By Aruna Viswanatha
WASHINGTON, Jan 9 (Reuters) - U.S. securities regulators on
Wednesday accused three former executives at a Virginia-based
bank of understating losses and masking the bank's true health
at the height of the financial crisis.
The three top executives of the Norfolk-based Bank of the
Commonwealth were responsible for consistent messages that it
conservatively managed its portfolio of loans, which accounted
for some 94 percent of the company's assets in 2008, the
Securities and Exchange Commission said.
Chief executive Edward Woodard, finance chief Cynthia Sabol
and executive vice president Stephen Fields knew the bank's
portfolio was rapidly deteriorating yet worked to hide those
problems from the earnings releases of parent company
Commonwealth Bankshares Inc, the SEC said.
The bank failed in 2011 and was acquired by Southern Bank
and Trust Co.
"During times of financial stress, it's more important than
ever for executives to make full and honest disclosure to the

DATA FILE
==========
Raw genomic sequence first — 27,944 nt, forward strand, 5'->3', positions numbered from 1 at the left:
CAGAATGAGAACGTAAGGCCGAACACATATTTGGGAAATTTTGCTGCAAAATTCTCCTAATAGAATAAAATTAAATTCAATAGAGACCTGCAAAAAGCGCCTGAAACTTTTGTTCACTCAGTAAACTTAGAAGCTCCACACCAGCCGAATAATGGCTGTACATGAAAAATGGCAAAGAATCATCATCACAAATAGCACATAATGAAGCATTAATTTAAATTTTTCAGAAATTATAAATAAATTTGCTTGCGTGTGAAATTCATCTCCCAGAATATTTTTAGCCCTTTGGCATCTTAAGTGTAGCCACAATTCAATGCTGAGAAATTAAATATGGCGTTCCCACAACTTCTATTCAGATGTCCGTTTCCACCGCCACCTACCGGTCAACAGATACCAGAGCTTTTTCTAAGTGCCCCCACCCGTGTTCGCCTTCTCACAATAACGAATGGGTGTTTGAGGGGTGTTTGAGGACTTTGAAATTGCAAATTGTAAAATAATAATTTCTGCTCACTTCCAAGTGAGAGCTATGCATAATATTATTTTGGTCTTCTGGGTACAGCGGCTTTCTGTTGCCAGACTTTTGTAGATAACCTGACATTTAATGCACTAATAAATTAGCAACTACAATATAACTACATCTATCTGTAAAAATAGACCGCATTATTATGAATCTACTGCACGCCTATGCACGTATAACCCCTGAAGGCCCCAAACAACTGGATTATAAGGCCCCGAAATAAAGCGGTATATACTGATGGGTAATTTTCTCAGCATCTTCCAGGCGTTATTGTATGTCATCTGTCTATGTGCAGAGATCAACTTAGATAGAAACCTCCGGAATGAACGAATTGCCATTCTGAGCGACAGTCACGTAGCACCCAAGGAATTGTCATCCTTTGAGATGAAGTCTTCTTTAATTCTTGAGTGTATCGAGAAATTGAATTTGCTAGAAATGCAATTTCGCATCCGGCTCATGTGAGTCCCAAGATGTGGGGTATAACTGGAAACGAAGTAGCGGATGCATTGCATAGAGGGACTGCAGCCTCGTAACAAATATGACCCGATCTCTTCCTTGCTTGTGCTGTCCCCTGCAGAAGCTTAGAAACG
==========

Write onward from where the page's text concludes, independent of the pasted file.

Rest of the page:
investing public," Scott Friestad, associate director of the
SEC's enforcement division said in a statement.
Through a complaint filed in federal court in Virginia, the
agency seeks to bar the executives from serving as officers or
directors of public companies and obtain penalties.
"Based on our investigation, we are convinced Ed Woodard
committed no violations of the securities laws, so we are
disappointed that the SEC feels it needs to take this step, but
we intend to vigorously oppose" the lawsuit, said Andrew Sacks,
a lawyer for Woodard.
Attorneys for the other defendants were not immediately
available for comment.
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